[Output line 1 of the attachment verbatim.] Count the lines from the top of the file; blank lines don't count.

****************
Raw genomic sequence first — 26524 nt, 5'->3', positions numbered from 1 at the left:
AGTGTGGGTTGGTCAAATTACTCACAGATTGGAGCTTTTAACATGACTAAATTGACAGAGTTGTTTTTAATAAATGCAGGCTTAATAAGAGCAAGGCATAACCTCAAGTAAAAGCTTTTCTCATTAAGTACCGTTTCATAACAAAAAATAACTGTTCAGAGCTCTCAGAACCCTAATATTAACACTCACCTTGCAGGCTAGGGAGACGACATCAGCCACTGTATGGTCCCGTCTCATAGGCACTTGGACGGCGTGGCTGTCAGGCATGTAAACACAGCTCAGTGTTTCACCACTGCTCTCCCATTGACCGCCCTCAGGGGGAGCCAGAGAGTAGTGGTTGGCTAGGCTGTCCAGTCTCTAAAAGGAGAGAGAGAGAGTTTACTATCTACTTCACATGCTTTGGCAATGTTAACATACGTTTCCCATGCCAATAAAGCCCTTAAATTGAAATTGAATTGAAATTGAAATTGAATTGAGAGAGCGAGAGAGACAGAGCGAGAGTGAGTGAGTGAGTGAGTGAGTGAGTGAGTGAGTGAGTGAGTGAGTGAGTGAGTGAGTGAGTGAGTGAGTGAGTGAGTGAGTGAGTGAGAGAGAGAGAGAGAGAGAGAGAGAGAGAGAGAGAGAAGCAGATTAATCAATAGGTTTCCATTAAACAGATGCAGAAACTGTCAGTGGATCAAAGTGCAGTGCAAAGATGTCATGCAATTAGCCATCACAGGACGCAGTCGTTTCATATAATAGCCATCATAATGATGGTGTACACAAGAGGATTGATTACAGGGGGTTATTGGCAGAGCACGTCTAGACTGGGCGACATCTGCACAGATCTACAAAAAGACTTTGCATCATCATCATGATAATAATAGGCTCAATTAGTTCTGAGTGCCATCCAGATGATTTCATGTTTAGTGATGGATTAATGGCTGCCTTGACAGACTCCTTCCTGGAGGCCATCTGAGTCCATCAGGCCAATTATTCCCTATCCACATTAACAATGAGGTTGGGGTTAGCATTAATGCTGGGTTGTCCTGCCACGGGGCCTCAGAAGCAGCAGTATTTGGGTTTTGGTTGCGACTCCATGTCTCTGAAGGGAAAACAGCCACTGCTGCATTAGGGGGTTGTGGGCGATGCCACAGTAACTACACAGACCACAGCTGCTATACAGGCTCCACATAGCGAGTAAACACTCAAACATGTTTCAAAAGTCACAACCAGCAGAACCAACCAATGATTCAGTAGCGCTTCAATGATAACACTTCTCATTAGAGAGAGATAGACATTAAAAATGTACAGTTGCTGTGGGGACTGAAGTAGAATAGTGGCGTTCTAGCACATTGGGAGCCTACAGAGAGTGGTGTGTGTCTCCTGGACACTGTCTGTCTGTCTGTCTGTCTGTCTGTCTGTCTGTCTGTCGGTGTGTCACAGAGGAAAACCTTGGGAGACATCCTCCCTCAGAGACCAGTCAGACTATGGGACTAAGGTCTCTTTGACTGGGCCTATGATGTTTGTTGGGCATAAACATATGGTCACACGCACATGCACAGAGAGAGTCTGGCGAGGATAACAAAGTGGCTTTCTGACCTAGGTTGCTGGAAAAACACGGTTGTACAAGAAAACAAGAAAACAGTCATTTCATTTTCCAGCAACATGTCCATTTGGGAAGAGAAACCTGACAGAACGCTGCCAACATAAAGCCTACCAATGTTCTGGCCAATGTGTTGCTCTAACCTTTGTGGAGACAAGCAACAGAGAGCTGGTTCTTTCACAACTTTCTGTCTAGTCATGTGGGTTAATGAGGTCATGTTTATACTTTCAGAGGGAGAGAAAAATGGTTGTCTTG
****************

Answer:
Raw genomic sequence first — 26524 nt, 5'->3', positions numbered from 1 at the left: